While Charlotte was in hospital last February, one of her PICU nurses, Carrie Alden, from 2005 stopped by. Carrie had recently returned to Lurie Children’s cardiology department from an outside position and when she saw Charlotte’s name on the CCU in-patient list she had to stop by. Of course she wanted to see her favorite patient, but she also wanted us to meet Dr. Bradley Marino, a pioneer in the subfield of cardiac neurodevelopmental outcomes.
He was clearly surprised and delighted that Charlotte attends, and excels at, a bilingual school. Chills ran down my spine when he explained: It seems that children with CHD suffer “neurodevelopmental and psychosocial impairments due to brain injuries related to their congenital heart defects.” These brain injuries don’t come from catastrophic incidents (this is not an episode of Code Black, it’s a “mommy blog”); they come from low oxygen levels and poor brain blood flow, as well as issues related to medical and surgical treatments.
Charlotte’s oxygen levels have always been above 90%, usually above 95% and most typically between 96-98%. We knew this was good because the nurses and doctors were always happy about it. And since they were happy, we never thought to ask why they were happy or what the problem with a low sat level might be.
Here’s what we didn’t know:
75 percent of these patients are at risk for language impairment, Attention Deficit Hyperactivity Disorder, executive dysfunction, visual processing issues, fine and gross motor problems and behavioral and emotional difficulties. More than 30 percent of these children require remedial services in school including tutoring, special education, and physical, occupational and speech therapies.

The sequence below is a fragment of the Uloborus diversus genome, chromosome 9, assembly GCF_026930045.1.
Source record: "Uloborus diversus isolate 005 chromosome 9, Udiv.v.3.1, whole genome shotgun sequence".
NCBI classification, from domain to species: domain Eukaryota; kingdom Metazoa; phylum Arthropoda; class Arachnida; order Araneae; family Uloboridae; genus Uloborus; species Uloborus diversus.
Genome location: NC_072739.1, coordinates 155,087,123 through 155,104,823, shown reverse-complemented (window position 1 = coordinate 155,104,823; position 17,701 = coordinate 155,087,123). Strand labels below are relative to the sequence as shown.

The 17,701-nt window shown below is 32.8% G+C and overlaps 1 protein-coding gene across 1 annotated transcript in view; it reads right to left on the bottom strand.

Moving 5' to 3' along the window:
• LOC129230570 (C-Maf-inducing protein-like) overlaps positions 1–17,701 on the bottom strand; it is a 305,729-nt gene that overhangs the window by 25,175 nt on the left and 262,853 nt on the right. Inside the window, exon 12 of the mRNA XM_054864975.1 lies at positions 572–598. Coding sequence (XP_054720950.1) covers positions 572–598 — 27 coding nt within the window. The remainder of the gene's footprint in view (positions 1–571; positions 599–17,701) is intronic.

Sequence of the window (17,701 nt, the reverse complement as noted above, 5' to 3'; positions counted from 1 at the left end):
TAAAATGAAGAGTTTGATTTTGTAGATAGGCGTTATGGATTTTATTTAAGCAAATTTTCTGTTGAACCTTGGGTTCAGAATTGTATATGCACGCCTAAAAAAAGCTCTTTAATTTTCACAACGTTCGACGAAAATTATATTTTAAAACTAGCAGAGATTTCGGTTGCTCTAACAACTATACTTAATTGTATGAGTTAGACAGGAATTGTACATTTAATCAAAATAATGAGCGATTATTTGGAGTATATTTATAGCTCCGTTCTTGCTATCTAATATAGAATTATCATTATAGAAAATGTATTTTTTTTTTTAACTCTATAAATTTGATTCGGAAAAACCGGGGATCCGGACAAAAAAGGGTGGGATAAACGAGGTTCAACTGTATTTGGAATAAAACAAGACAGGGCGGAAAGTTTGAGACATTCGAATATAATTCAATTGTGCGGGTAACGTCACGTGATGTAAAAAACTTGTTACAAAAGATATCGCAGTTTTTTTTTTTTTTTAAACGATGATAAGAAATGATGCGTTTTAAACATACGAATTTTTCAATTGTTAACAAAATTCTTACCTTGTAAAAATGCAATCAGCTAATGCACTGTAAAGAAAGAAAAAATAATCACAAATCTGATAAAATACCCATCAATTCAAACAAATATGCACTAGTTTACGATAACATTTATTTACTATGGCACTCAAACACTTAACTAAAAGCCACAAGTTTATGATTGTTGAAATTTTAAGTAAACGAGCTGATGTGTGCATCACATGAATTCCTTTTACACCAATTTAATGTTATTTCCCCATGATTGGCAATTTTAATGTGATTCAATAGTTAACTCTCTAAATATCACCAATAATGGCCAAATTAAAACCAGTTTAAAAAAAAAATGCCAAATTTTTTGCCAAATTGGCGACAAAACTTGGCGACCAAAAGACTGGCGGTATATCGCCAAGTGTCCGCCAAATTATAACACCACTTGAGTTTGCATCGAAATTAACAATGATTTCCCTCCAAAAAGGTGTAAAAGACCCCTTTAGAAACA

Sometimes ignorance really is bliss, I guess. Had I known, I would have worried. Instead, we followed the advice of a friend who had a friend with super-premies and had Charlotte assessed when she was 7 or 8 weeks old, immediately getting her into PT and feeding therapy. We panicked when a teacher (incorrectly) thought Charlotte had developmental or behavioral issues and sought a full battery of neuropsych, OT and developmental assessments. And then we followed the advice of the neuropsychologist and had her assessed again in third grade.
Turns out she has minor visual processing issues (that she seems to be outgrowing) and some fine motor challenges.
If Charlotte had had serious problems, we’d have been on top of them. But not because our cardiologist (who we adore), our surgeon (ditto), or any medical staff (again, ditto), suggested we do these tests and interventions. Because we followed the advice of another mom (it was well-reasoned and cost me nothing to follow), and the intuition (if flawed) of a master teacher.
That said, I’m am beyond grateful to the universe from sparing Charlotte further challenges related to her broken heart. And I’m beyond thrilled that Dr. Marino is heading the new (as of 2015) Neo-Heart Developmental Support Program at Ann & Robert H. Lurie Children’s Hospital of Chicago. I urge you to read about his great work, and a lovely patient he has helped, here. (All the quotes in this post come from this article.)
No CHD parent can say it enough: As more and more of our children live longer lives (my cousin is in her 50s), we need to make sure that they lead the fullest lives possible. The answer, as always, is research and outreach.
We are #CHDAware.